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Robbie the Cobot Helps Disabled People and Those with Reduced Mobility Tackle Ford Assembly Work

Robbie the Cobot lends Dietmar Brauner, who suffers from reduced mobility, a helping hand

Production line employee Dietmar Brauner thought his 30-year career was over after recurring health issues led to reduced mobility in his shoulder and wrist. But now he is bringing all his experience to bear on a wider range of tasks thanks to a new colleague – a collaborative robot that he has nicknamed Robbie.

Robbie the Cobot is designed to work together with those with reduced mobility as well as disabled people by taking on tasks that such employees might otherwise find difficult or impossible. Following a successful 18-month trial, Ford is keeping Robbie on a permanent basis and it could lead to further cobots being installed in Ford production plants to broaden the working opportunities to a more diverse range of people.

“Over the years, it got harder and harder for me to do my job, Then, along comes this little robot and, for me, it’s like having an extra arm – a very strong extra arm,” said Dietmar. “It’s changed everything. I hope that it will open the door for others like me to get the chance to do, or keep doing, the jobs they love.”


Working together

Dietmar and Robbie work together on the Ford assembly line in Cologne, Germany, attaching circular covers to engines. Dietmar places two covers in the holders and prompts Robbie to pick each one up and press them firmly into place. This precision task requires lining up the holes perfectly so Dietmar can use an electric screwdriver to secure the covers and the engine moves along the line.

Ford’s research project was designed to show that disabled people and those with reduced mobility could take on jobs in manufacturing without the need for protective devices or safety barriers. Robbie moves only when activated by Dietmar and has sensors that detect when his hands or fingers might be in the way.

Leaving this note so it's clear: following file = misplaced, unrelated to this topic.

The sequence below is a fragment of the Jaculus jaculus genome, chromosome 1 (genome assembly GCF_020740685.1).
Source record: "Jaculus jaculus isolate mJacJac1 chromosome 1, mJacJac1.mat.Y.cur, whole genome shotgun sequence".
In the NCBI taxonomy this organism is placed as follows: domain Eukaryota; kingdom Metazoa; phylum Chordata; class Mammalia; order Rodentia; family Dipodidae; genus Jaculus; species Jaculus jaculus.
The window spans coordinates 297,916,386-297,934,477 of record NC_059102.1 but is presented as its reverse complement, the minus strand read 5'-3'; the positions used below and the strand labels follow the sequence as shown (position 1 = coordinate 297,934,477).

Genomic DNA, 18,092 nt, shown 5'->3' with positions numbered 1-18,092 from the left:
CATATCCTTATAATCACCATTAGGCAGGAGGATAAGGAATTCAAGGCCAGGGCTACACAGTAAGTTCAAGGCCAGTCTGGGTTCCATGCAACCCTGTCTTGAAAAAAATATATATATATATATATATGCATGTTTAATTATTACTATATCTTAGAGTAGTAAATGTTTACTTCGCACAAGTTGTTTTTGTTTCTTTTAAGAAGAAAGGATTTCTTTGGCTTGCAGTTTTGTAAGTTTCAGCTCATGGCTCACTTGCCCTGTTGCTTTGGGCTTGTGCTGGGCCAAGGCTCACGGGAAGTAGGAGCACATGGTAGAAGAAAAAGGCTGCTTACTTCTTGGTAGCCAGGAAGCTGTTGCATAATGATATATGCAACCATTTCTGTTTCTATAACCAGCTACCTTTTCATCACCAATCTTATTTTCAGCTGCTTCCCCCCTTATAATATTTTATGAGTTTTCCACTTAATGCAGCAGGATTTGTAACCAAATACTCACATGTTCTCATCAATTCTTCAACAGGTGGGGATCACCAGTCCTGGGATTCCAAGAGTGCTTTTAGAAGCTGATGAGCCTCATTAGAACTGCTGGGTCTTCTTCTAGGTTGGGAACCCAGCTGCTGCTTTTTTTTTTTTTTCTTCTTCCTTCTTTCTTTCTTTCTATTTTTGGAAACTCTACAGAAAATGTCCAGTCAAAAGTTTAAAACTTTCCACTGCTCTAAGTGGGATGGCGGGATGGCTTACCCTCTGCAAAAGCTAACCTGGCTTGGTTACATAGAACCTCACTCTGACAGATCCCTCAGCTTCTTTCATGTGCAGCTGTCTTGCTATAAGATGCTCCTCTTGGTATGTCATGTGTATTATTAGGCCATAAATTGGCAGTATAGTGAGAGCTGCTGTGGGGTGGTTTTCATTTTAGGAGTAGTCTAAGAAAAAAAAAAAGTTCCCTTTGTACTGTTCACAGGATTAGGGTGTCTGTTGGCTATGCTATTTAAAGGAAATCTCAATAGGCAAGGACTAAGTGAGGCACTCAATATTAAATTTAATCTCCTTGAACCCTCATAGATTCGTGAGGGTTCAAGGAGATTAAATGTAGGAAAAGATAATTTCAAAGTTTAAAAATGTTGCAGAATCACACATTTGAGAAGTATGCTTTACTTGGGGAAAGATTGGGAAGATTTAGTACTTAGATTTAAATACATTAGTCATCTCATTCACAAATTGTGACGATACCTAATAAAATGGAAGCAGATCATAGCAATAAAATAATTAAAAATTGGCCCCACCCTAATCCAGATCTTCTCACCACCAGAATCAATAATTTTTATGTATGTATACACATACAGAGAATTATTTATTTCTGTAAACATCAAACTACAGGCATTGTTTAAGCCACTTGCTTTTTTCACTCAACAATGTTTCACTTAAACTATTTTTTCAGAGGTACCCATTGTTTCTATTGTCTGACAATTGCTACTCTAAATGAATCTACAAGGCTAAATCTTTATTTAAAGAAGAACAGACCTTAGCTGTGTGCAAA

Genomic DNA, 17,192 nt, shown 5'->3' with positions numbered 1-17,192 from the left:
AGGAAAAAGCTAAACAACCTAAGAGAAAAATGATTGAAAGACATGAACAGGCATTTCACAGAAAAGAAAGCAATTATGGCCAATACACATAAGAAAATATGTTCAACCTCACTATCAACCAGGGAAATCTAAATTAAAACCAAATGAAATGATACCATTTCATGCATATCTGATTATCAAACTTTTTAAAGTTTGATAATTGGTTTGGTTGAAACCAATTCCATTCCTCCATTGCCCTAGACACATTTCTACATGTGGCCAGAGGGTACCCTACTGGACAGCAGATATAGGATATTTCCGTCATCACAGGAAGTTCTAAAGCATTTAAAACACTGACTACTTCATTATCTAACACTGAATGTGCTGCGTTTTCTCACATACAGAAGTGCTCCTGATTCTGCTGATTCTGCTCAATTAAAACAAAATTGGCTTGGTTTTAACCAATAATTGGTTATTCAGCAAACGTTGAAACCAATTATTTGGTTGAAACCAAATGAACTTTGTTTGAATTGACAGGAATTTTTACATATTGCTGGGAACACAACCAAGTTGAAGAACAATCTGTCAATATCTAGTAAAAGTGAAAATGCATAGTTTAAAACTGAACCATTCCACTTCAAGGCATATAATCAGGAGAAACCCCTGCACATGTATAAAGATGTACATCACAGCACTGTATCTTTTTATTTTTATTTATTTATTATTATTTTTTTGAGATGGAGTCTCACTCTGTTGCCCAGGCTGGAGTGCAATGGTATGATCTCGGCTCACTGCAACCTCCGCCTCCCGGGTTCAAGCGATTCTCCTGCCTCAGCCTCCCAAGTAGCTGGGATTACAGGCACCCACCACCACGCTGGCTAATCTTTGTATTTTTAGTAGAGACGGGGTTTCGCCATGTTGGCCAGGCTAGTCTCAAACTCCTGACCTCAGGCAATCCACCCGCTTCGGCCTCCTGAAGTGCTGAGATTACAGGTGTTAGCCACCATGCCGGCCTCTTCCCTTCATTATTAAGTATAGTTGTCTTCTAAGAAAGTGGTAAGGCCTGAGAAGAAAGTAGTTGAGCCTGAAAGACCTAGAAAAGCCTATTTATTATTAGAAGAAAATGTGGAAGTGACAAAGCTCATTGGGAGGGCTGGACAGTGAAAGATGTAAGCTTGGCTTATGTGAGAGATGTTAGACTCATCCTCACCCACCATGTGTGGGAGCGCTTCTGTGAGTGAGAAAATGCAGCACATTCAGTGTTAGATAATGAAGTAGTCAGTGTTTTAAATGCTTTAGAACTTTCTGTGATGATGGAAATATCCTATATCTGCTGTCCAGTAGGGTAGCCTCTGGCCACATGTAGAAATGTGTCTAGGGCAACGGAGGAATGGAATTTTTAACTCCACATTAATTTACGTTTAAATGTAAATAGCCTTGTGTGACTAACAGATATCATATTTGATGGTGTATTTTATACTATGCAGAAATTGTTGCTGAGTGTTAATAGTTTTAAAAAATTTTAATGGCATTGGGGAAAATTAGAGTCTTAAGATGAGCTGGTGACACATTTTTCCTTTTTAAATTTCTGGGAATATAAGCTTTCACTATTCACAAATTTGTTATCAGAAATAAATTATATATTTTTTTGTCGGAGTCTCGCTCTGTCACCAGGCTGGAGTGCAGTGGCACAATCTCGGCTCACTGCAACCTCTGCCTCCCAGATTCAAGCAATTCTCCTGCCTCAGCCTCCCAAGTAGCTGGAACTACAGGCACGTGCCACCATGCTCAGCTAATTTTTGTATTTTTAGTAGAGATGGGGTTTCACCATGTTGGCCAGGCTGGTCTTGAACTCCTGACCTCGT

The award-winning research project was supported by RWTH Aachen University and the Landschaftsverband Rheinland (LVR), the largest service provider for disabled people in Germany, which provided €372,000 funding.

Previously, Ford introduced other cobots that have been programmed to assist production line workers with complex procedures, such as polishing vehicles, and also introduced a self-driving robot called “Survival”.


Further Quotes

“Robbie the Cobot has helped demonstrate the wide range of roles that disabled people and people with reduced mobility can fulfil if the care is taken to design a workplace that specifically fits the needs of the worker. Collaborative robots could help both create more jobs as well as extend the careers of our existing employees.”

Oliver Färber, plant manager, Cologne Powertrain Operations, Ford of Europe


“We have implemented a human-centred workplace unique to the industry. Following the success of this project, we are now implementing such workplaces in other projects specifically for disabled people. Suddenly, the possibilities seem endless for human-cobot collaborations.”

Mathias Hüsing, professor, RWTH Aachen University




About Ford Motor Company

Ford Motor Company (NYSE: F) is a global company based in Dearborn, Michigan, that is committed to helping build a better world, where every person is free to move and pursue their dreams. The company’s Ford+ plan for growth and value creation combines existing strengths, new capabilities and always-on relationships with customers to enrich experiences for and deepen the loyalty of those customers. Ford develops and delivers innovative, must-have Ford trucks, sport utility vehicles, commercial vans and cars and Lincoln luxury vehicles, as well as connected services. Additionally, Ford is establishing leadership positions in mobility solutions, including self-driving technology, and provides financial services through Ford Motor Credit Company. Ford employs about 182,000 people worldwide. More information about the company, its products and Ford Credit is available at


Ford of Europe is responsible for producing, selling and servicing Ford brand vehicles in 50 individual markets and employs approximately 41,000 employees at its wholly owned facilities and consolidated joint ventures and approximately 55,000 people when unconsolidated businesses are included. In addition to Ford Motor Credit Company, Ford Europe operations include Ford Customer Service Division and 14 manufacturing facilities (10 wholly owned facilities and four unconsolidated joint venture facilities). The first Ford cars were shipped to Europe in 1903 – the same year Ford Motor Company was founded. European production started in 1911.


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Monika Wagener

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